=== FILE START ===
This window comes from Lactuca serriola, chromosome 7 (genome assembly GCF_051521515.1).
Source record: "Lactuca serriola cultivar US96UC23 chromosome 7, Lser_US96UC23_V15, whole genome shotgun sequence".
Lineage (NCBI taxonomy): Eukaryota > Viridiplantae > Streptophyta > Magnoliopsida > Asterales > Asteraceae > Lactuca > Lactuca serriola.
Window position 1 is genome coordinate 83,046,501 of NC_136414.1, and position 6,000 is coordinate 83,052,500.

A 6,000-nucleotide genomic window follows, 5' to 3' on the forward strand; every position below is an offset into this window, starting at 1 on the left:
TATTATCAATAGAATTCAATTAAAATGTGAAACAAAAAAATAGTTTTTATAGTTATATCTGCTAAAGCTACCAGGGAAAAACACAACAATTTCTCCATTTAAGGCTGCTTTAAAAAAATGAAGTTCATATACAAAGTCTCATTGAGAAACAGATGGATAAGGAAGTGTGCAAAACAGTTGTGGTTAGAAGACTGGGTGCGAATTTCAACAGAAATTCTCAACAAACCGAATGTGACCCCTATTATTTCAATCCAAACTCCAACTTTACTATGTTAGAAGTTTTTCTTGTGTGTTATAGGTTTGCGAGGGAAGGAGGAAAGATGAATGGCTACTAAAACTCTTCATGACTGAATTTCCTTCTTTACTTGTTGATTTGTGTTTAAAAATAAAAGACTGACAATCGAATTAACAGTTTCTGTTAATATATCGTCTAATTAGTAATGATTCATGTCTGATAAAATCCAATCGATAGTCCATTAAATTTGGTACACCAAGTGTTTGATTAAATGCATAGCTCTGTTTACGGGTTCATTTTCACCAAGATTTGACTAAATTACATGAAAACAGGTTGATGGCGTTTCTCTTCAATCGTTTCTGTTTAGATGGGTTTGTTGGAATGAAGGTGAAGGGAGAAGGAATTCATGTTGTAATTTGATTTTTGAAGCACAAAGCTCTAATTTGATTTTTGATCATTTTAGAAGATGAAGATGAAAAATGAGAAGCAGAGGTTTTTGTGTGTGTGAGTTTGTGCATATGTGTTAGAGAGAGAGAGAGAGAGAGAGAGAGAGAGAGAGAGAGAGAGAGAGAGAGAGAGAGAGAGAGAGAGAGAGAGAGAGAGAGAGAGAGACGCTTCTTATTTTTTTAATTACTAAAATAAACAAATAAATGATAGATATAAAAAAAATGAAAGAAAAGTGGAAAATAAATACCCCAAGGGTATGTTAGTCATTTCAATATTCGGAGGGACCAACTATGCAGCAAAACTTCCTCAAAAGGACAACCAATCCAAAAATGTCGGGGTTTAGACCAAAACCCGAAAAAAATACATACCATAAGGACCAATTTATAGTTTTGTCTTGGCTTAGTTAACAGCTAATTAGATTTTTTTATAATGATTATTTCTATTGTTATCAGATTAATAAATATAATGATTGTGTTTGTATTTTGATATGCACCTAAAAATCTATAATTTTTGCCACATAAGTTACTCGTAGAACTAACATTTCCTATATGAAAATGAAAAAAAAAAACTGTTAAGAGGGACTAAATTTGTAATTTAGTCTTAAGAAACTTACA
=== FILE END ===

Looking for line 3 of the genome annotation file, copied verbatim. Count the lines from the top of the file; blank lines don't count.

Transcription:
Lineage (NCBI taxonomy): Eukaryota > Viridiplantae > Streptophyta > Magnoliopsida > Asterales > Asteraceae > Lactuca > Lactuca serriola.